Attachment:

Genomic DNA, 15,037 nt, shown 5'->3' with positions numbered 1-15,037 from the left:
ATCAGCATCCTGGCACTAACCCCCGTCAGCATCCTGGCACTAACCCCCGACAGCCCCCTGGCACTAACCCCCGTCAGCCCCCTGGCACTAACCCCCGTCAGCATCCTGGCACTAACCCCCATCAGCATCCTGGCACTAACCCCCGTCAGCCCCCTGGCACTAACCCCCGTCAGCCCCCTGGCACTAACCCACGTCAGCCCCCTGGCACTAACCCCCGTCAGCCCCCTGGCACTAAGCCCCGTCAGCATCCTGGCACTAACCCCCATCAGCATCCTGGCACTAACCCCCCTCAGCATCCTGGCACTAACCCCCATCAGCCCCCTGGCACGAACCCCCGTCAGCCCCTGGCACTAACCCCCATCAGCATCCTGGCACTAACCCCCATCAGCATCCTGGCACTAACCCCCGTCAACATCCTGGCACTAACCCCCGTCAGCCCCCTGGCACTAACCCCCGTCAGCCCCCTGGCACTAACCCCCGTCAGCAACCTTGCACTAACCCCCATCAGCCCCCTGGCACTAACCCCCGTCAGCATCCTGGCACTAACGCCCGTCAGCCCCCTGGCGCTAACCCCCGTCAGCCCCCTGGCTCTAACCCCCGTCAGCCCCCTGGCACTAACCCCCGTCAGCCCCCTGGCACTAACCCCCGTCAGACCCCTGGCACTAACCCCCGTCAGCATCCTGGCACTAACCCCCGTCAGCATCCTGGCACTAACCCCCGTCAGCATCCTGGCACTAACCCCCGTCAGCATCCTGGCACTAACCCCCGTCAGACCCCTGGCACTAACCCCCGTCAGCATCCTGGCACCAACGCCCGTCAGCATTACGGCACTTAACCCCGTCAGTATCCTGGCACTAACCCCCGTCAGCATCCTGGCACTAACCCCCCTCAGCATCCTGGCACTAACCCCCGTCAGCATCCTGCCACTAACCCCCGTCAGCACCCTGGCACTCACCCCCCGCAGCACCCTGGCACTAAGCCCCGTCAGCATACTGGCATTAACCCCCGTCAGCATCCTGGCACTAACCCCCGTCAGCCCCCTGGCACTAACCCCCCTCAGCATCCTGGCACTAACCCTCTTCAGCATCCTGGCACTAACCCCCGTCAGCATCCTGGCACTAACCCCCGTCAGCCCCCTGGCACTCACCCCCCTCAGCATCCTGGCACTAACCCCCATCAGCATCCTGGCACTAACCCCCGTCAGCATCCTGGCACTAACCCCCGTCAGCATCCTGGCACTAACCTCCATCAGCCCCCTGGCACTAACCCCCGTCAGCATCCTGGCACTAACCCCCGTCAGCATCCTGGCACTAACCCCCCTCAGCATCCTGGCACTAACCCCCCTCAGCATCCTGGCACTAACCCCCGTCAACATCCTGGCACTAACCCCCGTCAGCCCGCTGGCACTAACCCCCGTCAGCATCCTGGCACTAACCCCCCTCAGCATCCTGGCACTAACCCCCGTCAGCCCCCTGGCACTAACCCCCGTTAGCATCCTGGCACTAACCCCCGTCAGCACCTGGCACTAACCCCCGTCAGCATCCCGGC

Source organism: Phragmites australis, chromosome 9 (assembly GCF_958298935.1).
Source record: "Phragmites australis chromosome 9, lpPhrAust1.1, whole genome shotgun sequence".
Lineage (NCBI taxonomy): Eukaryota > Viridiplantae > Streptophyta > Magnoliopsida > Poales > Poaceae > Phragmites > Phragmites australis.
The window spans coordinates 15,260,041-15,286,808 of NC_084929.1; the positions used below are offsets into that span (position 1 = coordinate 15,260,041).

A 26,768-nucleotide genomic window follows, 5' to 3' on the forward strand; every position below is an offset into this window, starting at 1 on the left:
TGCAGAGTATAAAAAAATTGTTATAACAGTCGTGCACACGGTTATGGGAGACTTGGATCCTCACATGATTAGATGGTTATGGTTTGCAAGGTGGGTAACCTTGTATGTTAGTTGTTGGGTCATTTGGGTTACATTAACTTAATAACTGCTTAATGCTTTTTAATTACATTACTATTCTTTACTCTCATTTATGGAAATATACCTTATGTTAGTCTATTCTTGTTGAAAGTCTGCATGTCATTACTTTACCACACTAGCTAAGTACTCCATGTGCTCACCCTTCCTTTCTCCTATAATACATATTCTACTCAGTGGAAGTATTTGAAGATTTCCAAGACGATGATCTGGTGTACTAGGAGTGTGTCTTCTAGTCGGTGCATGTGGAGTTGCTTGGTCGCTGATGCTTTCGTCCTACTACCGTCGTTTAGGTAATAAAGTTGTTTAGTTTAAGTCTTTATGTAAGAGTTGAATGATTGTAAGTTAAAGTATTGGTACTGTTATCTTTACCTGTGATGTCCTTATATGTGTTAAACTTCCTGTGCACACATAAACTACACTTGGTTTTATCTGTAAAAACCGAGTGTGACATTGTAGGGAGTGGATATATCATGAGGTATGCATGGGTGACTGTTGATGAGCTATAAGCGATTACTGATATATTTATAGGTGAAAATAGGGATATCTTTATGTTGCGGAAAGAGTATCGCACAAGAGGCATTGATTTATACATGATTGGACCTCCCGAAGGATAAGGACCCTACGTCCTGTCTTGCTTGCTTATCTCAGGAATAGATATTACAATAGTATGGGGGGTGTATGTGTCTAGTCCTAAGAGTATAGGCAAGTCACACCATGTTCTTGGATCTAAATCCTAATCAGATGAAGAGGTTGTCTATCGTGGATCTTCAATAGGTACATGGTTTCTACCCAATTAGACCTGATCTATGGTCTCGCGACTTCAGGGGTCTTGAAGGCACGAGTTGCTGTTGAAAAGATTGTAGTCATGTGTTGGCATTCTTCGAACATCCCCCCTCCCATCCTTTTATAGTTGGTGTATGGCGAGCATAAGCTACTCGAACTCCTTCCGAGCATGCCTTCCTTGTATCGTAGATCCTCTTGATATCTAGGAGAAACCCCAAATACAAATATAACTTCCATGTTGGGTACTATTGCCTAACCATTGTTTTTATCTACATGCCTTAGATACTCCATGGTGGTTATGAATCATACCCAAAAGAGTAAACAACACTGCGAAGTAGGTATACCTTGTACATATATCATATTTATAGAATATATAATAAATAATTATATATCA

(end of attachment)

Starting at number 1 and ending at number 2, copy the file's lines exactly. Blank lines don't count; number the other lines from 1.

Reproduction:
Genomic DNA, 15,037 nt, shown 5'->3' with positions numbered 1-15,037 from the left:
ATCAGCATCCTGGCACTAACCCCCGTCAGCATCCTGGCACTAACCCCCGACAGCCCCCTGGCACTAACCCCCGTCAGCCCCCTGGCACTAACCCCCGTCAGCATCCTGGCACTAACCCCCATCAGCATCCTGGCACTAACCCCCGTCAGCCCCCTGGCACTAACCCCCGTCAGCCCCCTGGCACTAACCCACGTCAGCCCCCTGGCACTAACCCCCGTCAGCCCCCTGGCACTAAGCCCCGTCAGCATCCTGGCACTAACCCCCATCAGCATCCTGGCACTAACCCCCCTCAGCATCCTGGCACTAACCCCCATCAGCCCCCTGGCACGAACCCCCGTCAGCCCCTGGCACTAACCCCCATCAGCATCCTGGCACTAACCCCCATCAGCATCCTGGCACTAACCCCCGTCAACATCCTGGCACTAACCCCCGTCAGCCCCCTGGCACTAACCCCCGTCAGCCCCCTGGCACTAACCCCCGTCAGCAACCTTGCACTAACCCCCATCAGCCCCCTGGCACTAACCCCCGTCAGCATCCTGGCACTAACGCCCGTCAGCCCCCTGGCGCTAACCCCCGTCAGCCCCCTGGCTCTAACCCCCGTCAGCCCCCTGGCACTAACCCCCGTCAGCCCCCTGGCACTAACCCCCGTCAGACCCCTGGCACTAACCCCCGTCAGCATCCTGGCACTAACCCCCGTCAGCATCCTGGCACTAACCCCCGTCAGCATCCTGGCACTAACCCCCGTCAGCATCCTGGCACTAACCCCCGTCAGACCCCTGGCACTAACCCCCGTCAGCATCCTGGCACCAACGCCCGTCAGCATTACGGCACTTAACCCCGTCAGTATCCTGGCACTAACCCCCGTCAGCATCCTGGCACTAACCCCCCTCAGCATCCTGGCACTAACCCCCGTCAGCATCCTGCCACTAACCCCCGTCAGCACCCTGGCACTCACCCCCCGCAGCACCCTGGCACTAAGCCCCGTCAGCATACTGGCATTAACCCCCGTCAGCATCCTGGCACTAACCCCCGTCAGCCCCCTGGCACTAACCCCCCTCAGCATCCTGGCACTAACCCTCTTCAGCATCCTGGCACTAACCCCCGTCAGCATCCTGGCACTAACCCCCGTCAGCCCCCTGGCACTCACCCCCCTCAGCATCCTGGCACTAACCCCCATCAGCATCCTGGCACTAACCCCCGTCAGCATCCTGGCACTAACCCCCGTCAGCATCCTGGCACTAACCTCCATCAGCCCCCTGGCACTAACCCCCGTCAGCATCCTGGCACTAACCCCCGTCAGCATCCTGGCACTAACCCCCCTCAGCATCCTGGCACTAACCCCCCTCAGCATCCTGGCACTAACCCCCGTCAACATCCTGGCACTAACCCCCGTCAGCCCGCTGGCACTAACCCCCGTCAGCATCCTGGCACTAACCCCCCTCAGCATCCTGGCACTAACCCCCGTCAGCCCCCTGGCACTAACCCCCGTTAGCATCCTGGCACTAACCCCCGTCAGCACCTGGCACTAACCCCCGTCAGCATCCCGGC